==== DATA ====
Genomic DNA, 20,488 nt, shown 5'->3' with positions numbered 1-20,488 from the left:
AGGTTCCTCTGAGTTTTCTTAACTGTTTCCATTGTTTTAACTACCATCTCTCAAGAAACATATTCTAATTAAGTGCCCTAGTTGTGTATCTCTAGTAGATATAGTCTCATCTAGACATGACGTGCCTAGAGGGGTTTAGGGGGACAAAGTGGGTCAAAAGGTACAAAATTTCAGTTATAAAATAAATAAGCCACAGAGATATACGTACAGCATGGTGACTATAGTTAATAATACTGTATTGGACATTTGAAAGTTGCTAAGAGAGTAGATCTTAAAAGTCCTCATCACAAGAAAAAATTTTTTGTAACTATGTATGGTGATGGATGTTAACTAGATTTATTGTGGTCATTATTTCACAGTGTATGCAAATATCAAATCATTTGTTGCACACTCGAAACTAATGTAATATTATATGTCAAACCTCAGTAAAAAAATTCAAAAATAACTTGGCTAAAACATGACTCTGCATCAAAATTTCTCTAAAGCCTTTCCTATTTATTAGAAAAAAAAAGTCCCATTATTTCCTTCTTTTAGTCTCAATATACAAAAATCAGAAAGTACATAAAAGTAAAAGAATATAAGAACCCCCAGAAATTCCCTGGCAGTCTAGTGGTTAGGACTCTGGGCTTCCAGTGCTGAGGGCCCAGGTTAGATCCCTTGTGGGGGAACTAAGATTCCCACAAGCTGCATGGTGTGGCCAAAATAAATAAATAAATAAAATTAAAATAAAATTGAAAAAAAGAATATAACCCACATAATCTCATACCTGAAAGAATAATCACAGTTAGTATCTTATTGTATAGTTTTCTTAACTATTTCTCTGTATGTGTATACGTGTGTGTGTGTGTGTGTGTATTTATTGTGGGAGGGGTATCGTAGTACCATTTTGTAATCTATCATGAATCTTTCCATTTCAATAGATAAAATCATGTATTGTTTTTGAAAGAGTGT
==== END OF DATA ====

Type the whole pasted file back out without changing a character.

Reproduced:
Genomic DNA, 20,488 nt, shown 5'->3' with positions numbered 1-20,488 from the left:
AGGTTCCTCTGAGTTTTCTTAACTGTTTCCATTGTTTTAACTACCATCTCTCAAGAAACATATTCTAATTAAGTGCCCTAGTTGTGTATCTCTAGTAGATATAGTCTCATCTAGACATGACGTGCCTAGAGGGGTTTAGGGGGACAAAGTGGGTCAAAAGGTACAAAATTTCAGTTATAAAATAAATAAGCCACAGAGATATACGTACAGCATGGTGACTATAGTTAATAATACTGTATTGGACATTTGAAAGTTGCTAAGAGAGTAGATCTTAAAAGTCCTCATCACAAGAAAAAATTTTTTGTAACTATGTATGGTGATGGATGTTAACTAGATTTATTGTGGTCATTATTTCACAGTGTATGCAAATATCAAATCATTTGTTGCACACTCGAAACTAATGTAATATTATATGTCAAACCTCAGTAAAAAAATTCAAAAATAACTTGGCTAAAACATGACTCTGCATCAAAATTTCTCTAAAGCCTTTCCTATTTATTAGAAAAAAAAAGTCCCATTATTTCCTTCTTTTAGTCTCAATATACAAAAATCAGAAAGTACATAAAAGTAAAAGAATATAAGAACCCCCAGAAATTCCCTGGCAGTCTAGTGGTTAGGACTCTGGGCTTCCAGTGCTGAGGGCCCAGGTTAGATCCCTTGTGGGGGAACTAAGATTCCCACAAGCTGCATGGTGTGGCCAAAATAAATAAATAAATAAAATTAAAATAAAATTGAAAAAAAGAATATAACCCACATAATCTCATACCTGAAAGAATAATCACAGTTAGTATCTTATTGTATAGTTTTCTTAACTATTTCTCTGTATGTGTATACGTGTGTGTGTGTGTGTGTGTATTTATTGTGGGAGGGGTATCGTAGTACCATTTTGTAATCTATCATGAATCTTTCCATTTCAATAGATAAAATCATGTATTGTTTTTGAAAGAGTGT